Zurich has succeeded in its bid to turn down a liability policy claim made by Auckland chartered accountant Mark Withers following a decision released by the Court of Appeal yesterday.
The insurer’s argument hinged on whether Withers, of Auckland firm Withers Tsang & Co, had acted dishonestly in his handling of paperwork for loans between parties with interests in a wine company by the name of Vintage.
In the initial High Court case, Zurich’s lawyer, Andrea Challis, pointed to two clauses from the policy in her argument, firstly a dishonesty proviso and secondly a dishonesty exclusion clause.
The proviso clause stated that: “Zurich will indemnify the Insured against any civil liability arising out of a breach of Sections 9 to 14 of the Fair Trading Act 1986 (or any similar fair trading legislation in the States or Territories of the Commonwealth of Australia), in respect of any conduct alleged to have been misleading or deceptive or likely to mislead or deceive, provided that Zurich will not indemnify the Insured where such liability arises from conduct which has dishonest, fraudulent, criminal, malicious or intended by the Insured.”
The exclusion clause referred to: “Dishonesty (a) arising out of or connected with any actual or alleged dishonest, fraudulent, criminal, or malicious act or omission of any Insured or their consultants, contractors, sub-contractors or agents; or (b) arising out of or connected with a willful breach of any statute, contract or duty, or any act or omission committed or omitted or alleged to have been committed or omitted with a reckless disregard for the consequences by the Insured or their consultants, contractors, sub-contractors or agents…”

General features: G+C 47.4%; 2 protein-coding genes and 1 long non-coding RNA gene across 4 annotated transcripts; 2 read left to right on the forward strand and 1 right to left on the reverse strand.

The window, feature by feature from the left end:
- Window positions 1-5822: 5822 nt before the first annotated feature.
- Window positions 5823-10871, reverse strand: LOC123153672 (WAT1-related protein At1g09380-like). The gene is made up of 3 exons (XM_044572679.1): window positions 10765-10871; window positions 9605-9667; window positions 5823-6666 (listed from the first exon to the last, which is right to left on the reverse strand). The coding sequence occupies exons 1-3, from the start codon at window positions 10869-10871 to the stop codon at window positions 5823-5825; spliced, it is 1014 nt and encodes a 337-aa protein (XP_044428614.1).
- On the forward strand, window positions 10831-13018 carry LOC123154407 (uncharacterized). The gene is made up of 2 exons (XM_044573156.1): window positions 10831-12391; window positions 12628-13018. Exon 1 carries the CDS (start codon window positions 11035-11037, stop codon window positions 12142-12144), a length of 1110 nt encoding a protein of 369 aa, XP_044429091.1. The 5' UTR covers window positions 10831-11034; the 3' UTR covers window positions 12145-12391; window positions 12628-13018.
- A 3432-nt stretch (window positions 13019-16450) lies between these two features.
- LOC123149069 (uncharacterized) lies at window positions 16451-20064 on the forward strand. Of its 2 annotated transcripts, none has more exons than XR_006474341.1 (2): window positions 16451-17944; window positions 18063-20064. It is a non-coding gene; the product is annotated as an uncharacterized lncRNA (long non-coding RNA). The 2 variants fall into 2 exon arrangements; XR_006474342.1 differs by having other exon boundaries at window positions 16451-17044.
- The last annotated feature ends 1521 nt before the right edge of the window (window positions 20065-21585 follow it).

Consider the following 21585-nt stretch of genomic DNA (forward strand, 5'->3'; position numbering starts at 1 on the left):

Justice Peters dismissed Zurich’s dishonesty defence in the High Court however, referring to Withers’ misunderstanding of the contents of letters exchanged between him and the respondents, Burvle and Carolie Swindle, where he said he believed he was required to be a signatory on the costs account but not that he was required to sign every cheque.
This was then turned around in the Appeal Court with Justice Harrison describing the judge’s approach as ‘unsustainable’.
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The Appeal Court went on to list five instances which indicated Withers’ state of knowledge, i.e. what he actually knew at the time, saying he ‘fell into a pattern of making successively false statements, the truth of which he never verified for himself.’
“He cannot now advance a rationalisation which is at direct odds with his actual conduct year after year,” Justice Harrison said, adding that Withers acted in ‘reckless disregard’ of the Swindles’ interest throughout.
“In our judgment, the only inference available from the fundamental and repetitive pattern of Mr Withers’ false statements, when coupled with his knowledge of Vintage’s financial accounts, is that he must have known or appreciated they were false.”
The judge went on to cite “an accountant’s obligation to be ‘fair, impartial and intellectually honest’ and to remain objective in the performance of all professional work; there was also an additional factor outlined as ‘the degree of trust which the public reposes in the conduct of a professional person.’
To that end, the Court of Appeal found Withers’ conduct confirmed his dishonesty.
“We refer in particular to his decision to sign and backdate two summary sheets for production costs schedules to 11 March 2009 to enable drawdown. We reject Mr Withers’ rationalisation that it was a ‘minor formality to be corrected’.
“It follows that Mr Withers’ conduct on or before 27 March 2008 and 11 March 2009 when he gave his seventh and eighth letters of undertaking to the Swindles was dishonest within the exclusion to clause 2.2 of his policy with Zurich, and that his liability arose from or was connected with those dishonest acts or omissions.
“Accordingly, he is not entitled to indemnity.”
Withers was ordered to pay the investors $1.3 million plus costs.
Zurich would not be drawn on its response to the decision, saying: “We generally do not comment in relation to claims.”
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